Internationalisation - Abstracts day two

Friday, March16 at KI Educational Congress is totally devoted to Internationlisation of Curriculum. Below you will find a detailed description of each presentation together with contact information. Time and venue for each session is visible in the programme (Backlink above)

Chair of all sessions: Jennifer Valcke


Internationalizing the curriculum – opportunities and challenges

Presenter – Betty Leask


Internationalisation of the curriculum can be an exciting and rewarding process, opening up new opportunities for students and staff. However, for many faced with the task it is difficult to know where to start and how to maintain the momentum that is needed. In this interactive workshop we will explore practical strategies for internationalising the curriculum in your context.

Authors: Betty Leask
Contact Person: Betty Leask
Department: Academic Language and Learning Unit
University: LaTrobe University, Melbourne Australia


Connecting the policy to the practices. Building understandings of the International Classroom with teaching staff and students as partners.

Presenter – Kevin Haines


“I don’t really know what Internationalisation of the Curriculum (IoC) means in practice.” This remark will be familiar to anyone working with teaching staff to build international classrooms in the early 21st century university. This may mean: “I don’t know what IoC means for me and my colleagues in our teaching practices”. And it may also mean: “I don’t know what IoC means for our students and what they need to learn in practice”. Making the link between IoC policy and practices in teaching and learning demands considerable time and attention because it involves changes both in content and in the people themselves (see Haines et al 2015).

The implementation of the IoC in teaching and learning therefore involves working closely in partnerships with teaching staff and students to reach understandings of how international and intercultural elements can become meaningful in their daily experience. Kevin Haines will discuss the IoC in practice, using examples taken from his work at the International Classroom project at the University of Groningen (2013-2018, ongoing). In particular, he will discuss his work over the last year with senior academics working towards their Senior Teaching Qualification and with student board members of Study Associations. Both the academics and the students are addressing the question of what the IoC means for them as they build the ‘international’ in both the formal and the informal curriculum.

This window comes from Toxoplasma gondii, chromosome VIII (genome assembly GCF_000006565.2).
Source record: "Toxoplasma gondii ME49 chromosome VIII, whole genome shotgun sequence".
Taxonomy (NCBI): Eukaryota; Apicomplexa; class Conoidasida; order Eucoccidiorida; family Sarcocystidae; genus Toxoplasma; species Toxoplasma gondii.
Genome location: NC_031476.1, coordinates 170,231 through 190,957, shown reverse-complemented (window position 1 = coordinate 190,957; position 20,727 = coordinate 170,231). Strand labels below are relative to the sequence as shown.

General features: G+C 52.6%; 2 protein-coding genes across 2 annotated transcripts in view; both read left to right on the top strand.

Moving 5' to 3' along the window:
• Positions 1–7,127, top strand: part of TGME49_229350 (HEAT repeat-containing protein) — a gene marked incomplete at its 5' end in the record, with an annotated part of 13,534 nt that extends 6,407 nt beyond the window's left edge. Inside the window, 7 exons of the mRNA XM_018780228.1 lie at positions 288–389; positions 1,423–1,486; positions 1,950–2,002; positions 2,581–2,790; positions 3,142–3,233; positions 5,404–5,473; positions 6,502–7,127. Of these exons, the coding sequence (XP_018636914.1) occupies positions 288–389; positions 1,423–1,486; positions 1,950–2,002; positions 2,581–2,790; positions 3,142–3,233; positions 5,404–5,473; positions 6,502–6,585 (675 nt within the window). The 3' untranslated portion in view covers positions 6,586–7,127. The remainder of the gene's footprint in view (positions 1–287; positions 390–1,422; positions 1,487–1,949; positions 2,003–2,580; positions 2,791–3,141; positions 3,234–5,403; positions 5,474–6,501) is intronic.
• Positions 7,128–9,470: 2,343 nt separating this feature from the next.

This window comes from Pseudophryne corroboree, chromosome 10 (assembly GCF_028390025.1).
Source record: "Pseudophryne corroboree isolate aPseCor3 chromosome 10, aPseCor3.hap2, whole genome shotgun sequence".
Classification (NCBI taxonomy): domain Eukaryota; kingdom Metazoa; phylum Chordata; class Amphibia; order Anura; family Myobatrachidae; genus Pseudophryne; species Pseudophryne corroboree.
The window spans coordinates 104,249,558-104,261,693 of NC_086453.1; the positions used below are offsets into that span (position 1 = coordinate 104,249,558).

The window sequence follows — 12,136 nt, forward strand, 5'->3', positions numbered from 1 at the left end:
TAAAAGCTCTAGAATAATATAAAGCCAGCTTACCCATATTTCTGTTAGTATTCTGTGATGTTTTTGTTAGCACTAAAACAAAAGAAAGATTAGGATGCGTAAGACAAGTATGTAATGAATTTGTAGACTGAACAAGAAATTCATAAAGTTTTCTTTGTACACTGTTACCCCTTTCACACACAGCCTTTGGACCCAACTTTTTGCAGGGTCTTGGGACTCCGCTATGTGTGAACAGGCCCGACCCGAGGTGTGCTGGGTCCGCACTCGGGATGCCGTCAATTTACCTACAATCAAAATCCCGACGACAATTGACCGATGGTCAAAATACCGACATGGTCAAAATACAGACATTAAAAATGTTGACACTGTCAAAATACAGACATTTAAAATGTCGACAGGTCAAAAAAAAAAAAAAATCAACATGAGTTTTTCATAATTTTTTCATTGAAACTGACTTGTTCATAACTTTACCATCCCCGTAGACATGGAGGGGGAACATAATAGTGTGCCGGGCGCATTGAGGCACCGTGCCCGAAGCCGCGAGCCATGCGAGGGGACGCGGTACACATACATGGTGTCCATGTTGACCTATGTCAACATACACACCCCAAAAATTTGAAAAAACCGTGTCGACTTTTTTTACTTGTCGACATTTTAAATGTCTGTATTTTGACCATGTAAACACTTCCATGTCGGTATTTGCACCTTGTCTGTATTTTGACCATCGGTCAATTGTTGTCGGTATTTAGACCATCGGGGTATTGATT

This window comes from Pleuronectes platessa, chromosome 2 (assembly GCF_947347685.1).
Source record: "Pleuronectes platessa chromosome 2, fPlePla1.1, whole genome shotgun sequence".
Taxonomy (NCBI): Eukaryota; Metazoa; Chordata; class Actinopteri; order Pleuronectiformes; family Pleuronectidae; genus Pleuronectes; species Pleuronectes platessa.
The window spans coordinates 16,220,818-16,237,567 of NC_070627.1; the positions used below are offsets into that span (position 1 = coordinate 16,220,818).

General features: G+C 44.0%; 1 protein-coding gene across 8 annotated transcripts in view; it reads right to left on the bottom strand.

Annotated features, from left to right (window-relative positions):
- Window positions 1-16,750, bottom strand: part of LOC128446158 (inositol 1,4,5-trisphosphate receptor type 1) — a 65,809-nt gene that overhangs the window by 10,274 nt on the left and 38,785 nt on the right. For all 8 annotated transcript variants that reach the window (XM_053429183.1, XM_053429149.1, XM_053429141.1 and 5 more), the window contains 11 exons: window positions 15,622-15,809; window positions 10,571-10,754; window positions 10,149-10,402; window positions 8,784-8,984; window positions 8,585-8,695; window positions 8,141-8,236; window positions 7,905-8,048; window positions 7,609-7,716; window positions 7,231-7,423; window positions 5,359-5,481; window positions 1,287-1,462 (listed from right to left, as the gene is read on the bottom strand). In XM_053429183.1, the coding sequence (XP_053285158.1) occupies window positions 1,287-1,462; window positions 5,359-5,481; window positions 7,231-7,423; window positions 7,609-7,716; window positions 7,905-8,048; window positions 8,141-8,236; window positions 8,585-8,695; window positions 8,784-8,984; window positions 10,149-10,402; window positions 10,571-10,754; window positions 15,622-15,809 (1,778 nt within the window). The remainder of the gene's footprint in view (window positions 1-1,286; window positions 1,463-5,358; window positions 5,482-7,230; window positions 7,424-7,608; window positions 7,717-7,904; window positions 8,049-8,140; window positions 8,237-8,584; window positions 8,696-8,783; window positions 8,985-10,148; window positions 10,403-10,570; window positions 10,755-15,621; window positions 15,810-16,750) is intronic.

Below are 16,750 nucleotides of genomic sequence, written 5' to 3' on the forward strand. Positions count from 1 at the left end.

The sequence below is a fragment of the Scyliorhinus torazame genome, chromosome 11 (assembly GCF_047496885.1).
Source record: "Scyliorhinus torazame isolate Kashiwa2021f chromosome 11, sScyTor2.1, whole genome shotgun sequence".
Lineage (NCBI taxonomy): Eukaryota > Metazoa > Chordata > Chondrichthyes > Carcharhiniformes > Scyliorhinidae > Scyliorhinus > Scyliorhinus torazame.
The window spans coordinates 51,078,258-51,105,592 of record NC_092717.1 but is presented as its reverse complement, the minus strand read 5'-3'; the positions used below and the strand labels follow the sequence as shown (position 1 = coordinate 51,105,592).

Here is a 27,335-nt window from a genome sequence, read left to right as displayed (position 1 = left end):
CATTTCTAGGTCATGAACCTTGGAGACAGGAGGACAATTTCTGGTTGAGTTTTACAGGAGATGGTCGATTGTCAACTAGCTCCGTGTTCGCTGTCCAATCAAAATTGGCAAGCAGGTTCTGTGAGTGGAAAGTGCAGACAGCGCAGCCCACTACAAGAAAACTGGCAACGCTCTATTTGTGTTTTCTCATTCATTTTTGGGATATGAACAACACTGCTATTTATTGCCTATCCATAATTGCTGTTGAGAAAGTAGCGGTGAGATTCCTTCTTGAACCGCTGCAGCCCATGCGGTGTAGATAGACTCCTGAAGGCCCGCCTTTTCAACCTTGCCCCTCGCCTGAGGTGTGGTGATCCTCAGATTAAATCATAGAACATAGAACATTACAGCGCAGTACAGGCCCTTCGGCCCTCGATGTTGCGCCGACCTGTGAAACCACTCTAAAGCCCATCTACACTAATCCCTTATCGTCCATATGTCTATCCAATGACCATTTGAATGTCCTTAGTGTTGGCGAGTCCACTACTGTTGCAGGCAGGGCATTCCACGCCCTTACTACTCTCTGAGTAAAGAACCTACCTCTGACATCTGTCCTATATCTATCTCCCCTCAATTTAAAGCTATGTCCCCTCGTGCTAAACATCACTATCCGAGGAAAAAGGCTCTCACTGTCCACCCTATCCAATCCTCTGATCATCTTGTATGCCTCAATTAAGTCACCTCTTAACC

Author: Kevin Haines
Contact Person: Kevin Haines
Department: Strategy Education
University: University of Groningen RUG, Netherlands


Emotions: Understanding English-Medium Instruction challenges and opportunities in a multicultural setting

Presenter – Bob Wilkinson


English-medium instruction (EMI) has become one of the most visible faces of higher education internationalization. This workshop addresses the challenges and opportunities EMI presents for teaching staff. How do you cope in exchange contexts where you switch to English because of the presence of one student who doesn’t speak the local language? How do you cope in full English-medium programmes where you are confronted with very diverse multicultural participants who may include speakers of English as a first language? In such contexts, do you experience mixed emotional reactions? Fear and anxiety? Uncertainty and annoyance? Or perhaps interest and surprise? Enthusiasm and acceptance? Do you perceive EMI as a threat to the vitality of the local language as an academic language? Or could it be an opportunity to play a role on a global stage?

The workshop will delve into teachers’ variable reactions that may depend on course, programme, and context, and look towards managing and coping. In the process we will endeavour to understand how EMI can question teacher professional identity, in that the medium of instruction affects the fundaments of what (the disciplinary constructs) and how (the methodology) one teaches. In parallel, the workshop will aim to perceive challenges as opportunities that may lead to novel approaches to teaching and learning.

Authors: Bob Wilkinson
Contact Person: Bob Wilkinson
University: University of Maastricht



Global Health & the Sustainable Development Goals

Presenter – Helena Nordenstedt & Natalie Jellinek


In 2015, for the first time in history, 193 countries agreed to a common development agenda, the ambitious 'Transforming our world: the 2030
Agenda for Sustainable Development' and its 17 Sustainable Development Goals (SDGs). As a medical university, goal 3 "Ensure healthy lives and promote well - being for all at all ages" is seemingly most relevant for Karolinska Institutet, but since the goals are interconnected, they are all important. Universities are key actors both for providing  research and innovations needed to achieve the goals, but also for educating students who will be working towards their implementation in the  future. What do teaching staff and researchers need to know about the SDGs? How can the SDGs be integrated in both the content and the methods of their teaching?

Authors: Helena Nordenstedt & Natalie Jellinek
Contact Person: Helena Nordenstedt
Department: PHS
University: Karolinska and SLU